Mediocre White Male 4 * (Edinburgh Fringe Review)
Assembly Roxy - Central. 6pm
Know Before You Go: There is a trigger warning for an abusive relationship.
With an intriguing title (though slightly unappealing in this day and age), this show certainly surpasses mediocre. Performed by Will Close (written by Will Close and Joe von Malachowski) it tells the story of an unnamed man who works as an actor in a Wiltshire Castle to bring the architecture to life by recreating the story of the inhabitants of the past. He is the ghost of Lord Voltram – complete with eerie white makeup and a Shakespearean ruff. It was a summer job he started ten years previously.
"With a very intriguing, if not unappealing title, this show certainly surpasses mediocre."
(Mediocre White Male)
He chats openly to us, contemplating his life and cracking jokes which don’t land, but the light humour does little to cover up the simmering guilt underlying the monologue. It soon becomes apparent that we are not the true recipients of this meandering chit-chat; he is talking to his dead ex-girlfriend. He wants to tell her about her funeral which he attended just days before. We learn of the unwelcome behaviour of her family towards him and it is only at the end do we discover the motivation behind their harsh conduct.
"Close explores the way she and the rest of the world left him behind in the provincial town and mindset with a strong stage presence."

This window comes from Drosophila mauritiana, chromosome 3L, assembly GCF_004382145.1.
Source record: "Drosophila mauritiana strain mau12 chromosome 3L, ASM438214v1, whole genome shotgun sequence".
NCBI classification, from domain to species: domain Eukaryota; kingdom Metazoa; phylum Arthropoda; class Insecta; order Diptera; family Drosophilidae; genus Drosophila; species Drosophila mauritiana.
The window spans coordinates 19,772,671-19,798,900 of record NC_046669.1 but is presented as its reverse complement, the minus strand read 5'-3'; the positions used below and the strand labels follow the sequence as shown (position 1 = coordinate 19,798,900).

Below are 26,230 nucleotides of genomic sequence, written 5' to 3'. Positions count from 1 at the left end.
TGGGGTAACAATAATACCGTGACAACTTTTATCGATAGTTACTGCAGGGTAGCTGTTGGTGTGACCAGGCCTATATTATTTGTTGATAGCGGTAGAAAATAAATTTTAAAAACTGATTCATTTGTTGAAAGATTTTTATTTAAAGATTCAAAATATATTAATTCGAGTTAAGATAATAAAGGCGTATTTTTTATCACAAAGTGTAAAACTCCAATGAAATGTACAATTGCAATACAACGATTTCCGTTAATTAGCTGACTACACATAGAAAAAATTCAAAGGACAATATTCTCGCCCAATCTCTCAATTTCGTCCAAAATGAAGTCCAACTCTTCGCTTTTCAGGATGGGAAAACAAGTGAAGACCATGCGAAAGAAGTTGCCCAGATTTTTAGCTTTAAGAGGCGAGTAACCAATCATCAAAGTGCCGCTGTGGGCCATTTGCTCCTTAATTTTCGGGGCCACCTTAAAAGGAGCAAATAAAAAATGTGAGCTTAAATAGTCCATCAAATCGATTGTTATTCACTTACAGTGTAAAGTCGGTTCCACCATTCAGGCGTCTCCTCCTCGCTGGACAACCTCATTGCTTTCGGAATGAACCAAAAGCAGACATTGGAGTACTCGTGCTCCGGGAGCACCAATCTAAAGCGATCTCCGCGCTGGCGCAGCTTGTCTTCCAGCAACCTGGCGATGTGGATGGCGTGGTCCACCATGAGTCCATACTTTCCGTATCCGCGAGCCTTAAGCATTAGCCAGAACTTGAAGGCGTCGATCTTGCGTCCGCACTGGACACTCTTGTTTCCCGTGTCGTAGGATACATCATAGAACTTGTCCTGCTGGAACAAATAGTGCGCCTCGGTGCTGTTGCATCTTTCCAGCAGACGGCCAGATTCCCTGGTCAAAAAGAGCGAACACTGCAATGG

Through the extensive monologue, Close explores the way she and the rest of the world left him behind in the provincial town and mindset with a strong stage presence. The character cannot even begin to understand what damage he might have caused and his ignorance is painful to witness. A clever symbol plays throughout as he is dressed as a ghost of the lord who married a woman 30 years his junior and a ghost of the man he once was.
"We are invested in this original story and cannot leave without knowing the truth, even though it is clear that we will only ever know his shaky, warped, and ignorant truth."
This is an unexpectedly profound exposure of the dangers of male privilege and ignorance in an ever-changing world. There is a slow start but soon we are invested in this original story and cannot leave without knowing the truth, even though it is clear that we will only ever know his shaky, warped, and ignorant truth. The impressive writing was notable; really testing how far you can go while exploring such delicate subject matter. This is a gripping hour of Fringe that will leave you questioning your own version of events and the true purpose of nostalgia.